Networks

APIPA (Automatic Private IP Addressing)

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APIPA (Automatic Private IP Addressing) is a DHCP fail-over instrument used with IPv4 (Internet Protocol Version 4). APIPA is envisioned for use in non-routed business environments with less than 25 clients being ideal. It is supported by all modern versions of Microsoft Windows. By using APIPA, DHCP clients can gain IP addresses when DHCP servers are not working correctly. APIPA is enabled by default in Windows whenever a PC network interface is constructed for DHCP. It works very much like autoconfiguration/ipconfig. This feature can also be disabled by editing the registry. APIPA set-up devices can communicate with peer devices on their local network but not outside of its network. APIPA also does not provide clients with name-server or network gateway addresses like DHCP does.
APIPA works by selecting an IP address from an address range of 169.254.0.0 – 169.254.255.255 when DHCP is not available. However, a DHCP server can be added to the network without needing an APIPA-based configuration by using ARP (Address Resolution Protocol); the chosen address is made unique. APIPA also automatically checks for the presence of a DHCP server approximately every 5 minutes, according to Microsoft. If this process finds a DHCP server, the APOPA stops and then replaces the APIPA networking addresses with dynamic ones.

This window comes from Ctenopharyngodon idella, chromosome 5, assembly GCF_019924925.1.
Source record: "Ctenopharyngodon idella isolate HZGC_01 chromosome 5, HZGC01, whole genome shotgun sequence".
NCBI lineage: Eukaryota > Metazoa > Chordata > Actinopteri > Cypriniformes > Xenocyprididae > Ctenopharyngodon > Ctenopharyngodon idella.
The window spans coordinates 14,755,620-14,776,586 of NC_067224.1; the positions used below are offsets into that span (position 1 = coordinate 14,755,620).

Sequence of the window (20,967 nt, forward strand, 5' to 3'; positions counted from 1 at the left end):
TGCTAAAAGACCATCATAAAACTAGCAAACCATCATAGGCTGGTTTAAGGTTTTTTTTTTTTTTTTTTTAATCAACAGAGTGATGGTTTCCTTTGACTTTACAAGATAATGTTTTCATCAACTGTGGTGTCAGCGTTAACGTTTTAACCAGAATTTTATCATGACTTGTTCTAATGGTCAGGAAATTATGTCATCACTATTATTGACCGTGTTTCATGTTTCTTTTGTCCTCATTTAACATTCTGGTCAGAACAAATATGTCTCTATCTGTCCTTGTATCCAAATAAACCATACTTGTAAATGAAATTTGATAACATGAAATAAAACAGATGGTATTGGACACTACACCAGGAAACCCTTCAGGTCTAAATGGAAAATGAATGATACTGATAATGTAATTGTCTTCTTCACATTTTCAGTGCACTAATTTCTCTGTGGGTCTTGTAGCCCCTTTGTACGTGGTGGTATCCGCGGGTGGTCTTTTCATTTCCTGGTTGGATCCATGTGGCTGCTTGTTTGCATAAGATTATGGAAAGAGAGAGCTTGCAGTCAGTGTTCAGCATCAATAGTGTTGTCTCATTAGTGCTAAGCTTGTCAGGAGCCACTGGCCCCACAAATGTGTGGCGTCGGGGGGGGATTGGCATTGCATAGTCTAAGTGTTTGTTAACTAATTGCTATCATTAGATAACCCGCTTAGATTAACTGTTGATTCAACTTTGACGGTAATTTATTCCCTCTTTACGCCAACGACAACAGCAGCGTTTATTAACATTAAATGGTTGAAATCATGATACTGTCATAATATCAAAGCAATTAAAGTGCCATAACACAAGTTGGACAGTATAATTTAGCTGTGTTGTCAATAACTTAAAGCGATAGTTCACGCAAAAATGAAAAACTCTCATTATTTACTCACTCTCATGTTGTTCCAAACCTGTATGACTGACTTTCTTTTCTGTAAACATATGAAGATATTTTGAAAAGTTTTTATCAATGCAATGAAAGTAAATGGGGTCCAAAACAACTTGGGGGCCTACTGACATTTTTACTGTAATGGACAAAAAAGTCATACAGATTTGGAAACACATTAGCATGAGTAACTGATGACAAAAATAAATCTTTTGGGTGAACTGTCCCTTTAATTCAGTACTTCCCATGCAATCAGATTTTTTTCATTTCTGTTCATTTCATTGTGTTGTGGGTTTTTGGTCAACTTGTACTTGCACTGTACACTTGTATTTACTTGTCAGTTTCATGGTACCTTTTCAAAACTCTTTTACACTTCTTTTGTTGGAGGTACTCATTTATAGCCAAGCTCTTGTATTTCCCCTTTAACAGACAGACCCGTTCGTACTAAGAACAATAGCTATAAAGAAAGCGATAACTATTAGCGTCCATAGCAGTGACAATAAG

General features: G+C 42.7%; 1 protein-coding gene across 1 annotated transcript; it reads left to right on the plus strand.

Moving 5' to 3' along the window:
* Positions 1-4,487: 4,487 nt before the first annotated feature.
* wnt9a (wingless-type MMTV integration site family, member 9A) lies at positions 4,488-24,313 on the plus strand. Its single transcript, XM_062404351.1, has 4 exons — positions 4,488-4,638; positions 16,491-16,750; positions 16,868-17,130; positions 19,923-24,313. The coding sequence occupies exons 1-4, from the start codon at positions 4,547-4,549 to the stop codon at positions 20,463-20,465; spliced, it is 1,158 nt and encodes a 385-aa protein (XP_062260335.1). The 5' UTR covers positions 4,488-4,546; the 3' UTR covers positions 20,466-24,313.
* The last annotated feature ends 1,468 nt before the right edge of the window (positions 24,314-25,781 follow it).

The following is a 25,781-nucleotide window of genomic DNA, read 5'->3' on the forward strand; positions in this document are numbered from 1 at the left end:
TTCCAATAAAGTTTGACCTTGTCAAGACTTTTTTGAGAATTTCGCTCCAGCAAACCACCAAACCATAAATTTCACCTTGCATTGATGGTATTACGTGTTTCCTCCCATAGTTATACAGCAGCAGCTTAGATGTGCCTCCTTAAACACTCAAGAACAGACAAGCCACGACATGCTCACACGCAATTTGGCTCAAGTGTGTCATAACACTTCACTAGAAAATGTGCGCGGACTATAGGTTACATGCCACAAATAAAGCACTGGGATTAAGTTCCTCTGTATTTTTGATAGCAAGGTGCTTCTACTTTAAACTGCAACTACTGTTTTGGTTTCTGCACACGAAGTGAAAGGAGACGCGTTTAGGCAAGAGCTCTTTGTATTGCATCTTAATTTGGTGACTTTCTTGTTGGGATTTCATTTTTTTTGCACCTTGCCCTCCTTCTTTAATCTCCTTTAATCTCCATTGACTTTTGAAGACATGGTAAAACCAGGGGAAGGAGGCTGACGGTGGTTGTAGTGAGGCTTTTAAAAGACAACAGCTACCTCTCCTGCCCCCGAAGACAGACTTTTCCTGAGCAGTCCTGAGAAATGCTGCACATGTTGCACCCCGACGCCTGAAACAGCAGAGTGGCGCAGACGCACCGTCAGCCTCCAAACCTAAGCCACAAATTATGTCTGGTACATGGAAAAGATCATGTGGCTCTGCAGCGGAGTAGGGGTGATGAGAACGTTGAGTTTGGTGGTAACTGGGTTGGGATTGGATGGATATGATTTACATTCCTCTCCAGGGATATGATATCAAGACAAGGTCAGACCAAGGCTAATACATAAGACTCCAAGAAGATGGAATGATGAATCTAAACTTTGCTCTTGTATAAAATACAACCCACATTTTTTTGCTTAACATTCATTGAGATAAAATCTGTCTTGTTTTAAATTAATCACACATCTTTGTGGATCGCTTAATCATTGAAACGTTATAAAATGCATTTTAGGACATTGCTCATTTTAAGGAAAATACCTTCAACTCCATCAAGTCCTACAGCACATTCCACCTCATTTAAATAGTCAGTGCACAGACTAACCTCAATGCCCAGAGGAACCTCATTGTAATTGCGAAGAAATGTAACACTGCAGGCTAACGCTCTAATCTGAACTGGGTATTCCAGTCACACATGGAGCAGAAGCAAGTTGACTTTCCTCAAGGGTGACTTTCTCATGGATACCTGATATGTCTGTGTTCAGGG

DHCP can suffer from multiple types of problems such as server failure or maintenance, failure of relay agents on the client’s local network, hardware malfunctions, power failures, and running out of ready-to-be allocated addresses. Because of these potential problems, APIPA is essential and has become a standard in the industry. However, many network administrators find APIPA to be not essential and even annoying when troubleshooting. For example, when you run IPCONFIG, it would at first appear that the client has an IP address, at least until you actually look at the numbers. Because of this, many decide to turn APIPA off. If APIPA is adequately configured though, one can reduce issues and increase productivity by lowering DHCP failure.
References:
Mitchel, Bradley. (24 Feb 2017). LifeWire. APIPA – Automatic Private IP Addressing. Retrieved from https://www.lifewire.com/automatic-private-internet-protocol-addressing-816437.

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